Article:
The Greens and the Smart Grid

The Greens and the Smart Grid

At some point in his career Isaac Newton must have worked in politics. Surely that's how he derived his Third Law of Motion, "To every action there is an equal and opposite reaction." In Washington it works this way: As soon as one person proposes a public policy, no matter how beneficial, someone else will inevitably attack it.

I was reminded of this law again yesterday when I learned that even Smart Grid has its detractors. As I've noted in past articles, Smart Grid is a plan to modernize the electrical supply and distribution system by adding monitoring, analysis, control and communication capabilities to increase capacity while reducing energy consumption. The benefits for society are vast — starting with a more effective electrical distribution system, greater energy efficiency, and increased security from natural and man-made threats. Not only does this require investments in new technology and upgraded equipment, new transmission lines are necessary to create a more effective inter-regional grid.

And that's where Newton's Third Law comes in. His "equal and opposite reaction" has arisen in the form of The Wilderness Society. The Society doesn't like the U.S. Energy Department's decisions regarding where to place new transmission lines. So it petitioned the U.S. Court of Appeals for the Ninth Circuit to block DOE's designation of new tranmission corridors. Yesterday, Smart Grid Newsletter — a joint effort of DOE, the GridWise Alliance, and Pacific Northwest National Laboratory — allowed the Society to explain itself. In the process, the Society pays plenty of lip service to Smart Grid. For example, the writer maintains that,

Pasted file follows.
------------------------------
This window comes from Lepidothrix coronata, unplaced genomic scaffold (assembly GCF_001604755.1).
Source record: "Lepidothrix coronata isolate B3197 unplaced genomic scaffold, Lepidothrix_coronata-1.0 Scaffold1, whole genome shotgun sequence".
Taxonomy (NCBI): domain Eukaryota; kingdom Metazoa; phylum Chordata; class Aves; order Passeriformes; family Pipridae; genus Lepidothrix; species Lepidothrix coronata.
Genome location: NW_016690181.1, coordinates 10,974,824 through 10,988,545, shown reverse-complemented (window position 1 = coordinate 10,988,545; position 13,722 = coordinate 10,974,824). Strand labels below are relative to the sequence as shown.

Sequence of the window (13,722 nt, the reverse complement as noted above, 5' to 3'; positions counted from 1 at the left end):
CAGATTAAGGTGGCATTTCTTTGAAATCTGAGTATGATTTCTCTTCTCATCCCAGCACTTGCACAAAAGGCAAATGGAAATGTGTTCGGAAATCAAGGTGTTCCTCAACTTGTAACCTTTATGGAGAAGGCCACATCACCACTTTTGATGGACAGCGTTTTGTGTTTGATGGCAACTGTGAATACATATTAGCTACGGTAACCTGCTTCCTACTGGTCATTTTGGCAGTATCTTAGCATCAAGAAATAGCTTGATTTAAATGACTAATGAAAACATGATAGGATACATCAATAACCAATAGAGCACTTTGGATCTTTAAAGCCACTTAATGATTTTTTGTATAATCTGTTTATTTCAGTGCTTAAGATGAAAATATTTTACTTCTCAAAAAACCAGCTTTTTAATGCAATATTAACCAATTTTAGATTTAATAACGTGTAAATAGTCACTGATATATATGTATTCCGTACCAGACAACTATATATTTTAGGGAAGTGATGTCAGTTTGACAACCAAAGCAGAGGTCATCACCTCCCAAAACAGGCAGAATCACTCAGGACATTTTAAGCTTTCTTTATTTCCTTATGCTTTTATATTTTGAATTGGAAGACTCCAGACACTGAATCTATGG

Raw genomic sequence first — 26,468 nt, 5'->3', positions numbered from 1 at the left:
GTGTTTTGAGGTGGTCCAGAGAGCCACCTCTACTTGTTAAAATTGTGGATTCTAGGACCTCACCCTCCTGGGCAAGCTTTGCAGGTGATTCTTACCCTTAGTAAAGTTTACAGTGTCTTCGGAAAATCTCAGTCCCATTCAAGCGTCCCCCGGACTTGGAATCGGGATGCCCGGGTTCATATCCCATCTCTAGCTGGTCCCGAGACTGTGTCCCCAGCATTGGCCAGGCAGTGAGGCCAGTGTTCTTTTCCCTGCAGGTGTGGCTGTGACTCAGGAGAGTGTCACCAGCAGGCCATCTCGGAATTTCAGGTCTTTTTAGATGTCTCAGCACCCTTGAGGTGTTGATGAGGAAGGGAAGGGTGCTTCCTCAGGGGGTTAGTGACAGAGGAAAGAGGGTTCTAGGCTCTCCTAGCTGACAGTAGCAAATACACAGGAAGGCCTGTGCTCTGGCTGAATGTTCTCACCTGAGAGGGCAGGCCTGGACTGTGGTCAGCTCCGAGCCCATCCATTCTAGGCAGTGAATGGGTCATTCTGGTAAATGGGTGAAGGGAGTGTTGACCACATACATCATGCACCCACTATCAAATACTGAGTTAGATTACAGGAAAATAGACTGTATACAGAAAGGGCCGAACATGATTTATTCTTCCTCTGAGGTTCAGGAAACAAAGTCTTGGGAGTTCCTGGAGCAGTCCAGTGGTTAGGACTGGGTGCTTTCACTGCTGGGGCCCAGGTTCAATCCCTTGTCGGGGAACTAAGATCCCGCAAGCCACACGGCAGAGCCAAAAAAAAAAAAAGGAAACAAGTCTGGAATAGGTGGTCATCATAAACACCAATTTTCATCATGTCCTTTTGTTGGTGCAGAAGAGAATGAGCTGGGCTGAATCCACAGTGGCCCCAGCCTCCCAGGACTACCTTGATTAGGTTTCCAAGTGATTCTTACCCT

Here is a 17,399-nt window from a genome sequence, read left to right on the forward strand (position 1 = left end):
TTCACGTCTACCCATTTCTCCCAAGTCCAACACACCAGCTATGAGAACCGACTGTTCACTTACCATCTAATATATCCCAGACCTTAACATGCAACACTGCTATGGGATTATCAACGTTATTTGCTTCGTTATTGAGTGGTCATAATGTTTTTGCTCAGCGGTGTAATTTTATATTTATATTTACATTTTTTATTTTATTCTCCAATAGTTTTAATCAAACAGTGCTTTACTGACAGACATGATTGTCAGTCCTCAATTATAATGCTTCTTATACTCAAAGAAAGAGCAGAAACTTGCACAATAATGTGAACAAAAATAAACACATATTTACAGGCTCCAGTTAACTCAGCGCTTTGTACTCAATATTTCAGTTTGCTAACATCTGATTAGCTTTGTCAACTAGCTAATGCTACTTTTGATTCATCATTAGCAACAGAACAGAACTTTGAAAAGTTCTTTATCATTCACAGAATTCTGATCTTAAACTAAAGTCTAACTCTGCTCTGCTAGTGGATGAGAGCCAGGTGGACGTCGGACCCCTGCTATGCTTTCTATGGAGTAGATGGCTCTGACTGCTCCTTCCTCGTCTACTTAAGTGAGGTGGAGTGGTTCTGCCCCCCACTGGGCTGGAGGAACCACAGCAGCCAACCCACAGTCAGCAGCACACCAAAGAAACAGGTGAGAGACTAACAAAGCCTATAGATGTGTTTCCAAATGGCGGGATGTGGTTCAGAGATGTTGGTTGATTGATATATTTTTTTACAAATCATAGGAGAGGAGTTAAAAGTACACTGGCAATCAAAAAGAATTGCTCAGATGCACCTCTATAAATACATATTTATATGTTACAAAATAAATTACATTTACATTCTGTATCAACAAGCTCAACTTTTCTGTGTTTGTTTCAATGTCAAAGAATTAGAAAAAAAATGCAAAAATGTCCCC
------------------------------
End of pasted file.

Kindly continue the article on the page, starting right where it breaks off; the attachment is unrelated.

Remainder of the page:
To ensure a secure power supply, the United States must design a forward-looking electricity grid.


The Wilderness Society shares the vision of a modern, secure electricity grid for the benefit of future generations.

Glad to hear they appreciate the importance of modernizing the electrical grid. Not enough, however, to keep them out of court. As inevitably occurs when we're talking energy policy — whether it's building new nuclear plants or allowing for new natural gas exploration or siting new transmission lines — America's green police have once again determined that the public good is better served by blocking such progress. It'll be interesting to see if the Society, or any other national or local environmental groups, will ever be able to point to any tract of land that is suitable for new transmission lines.

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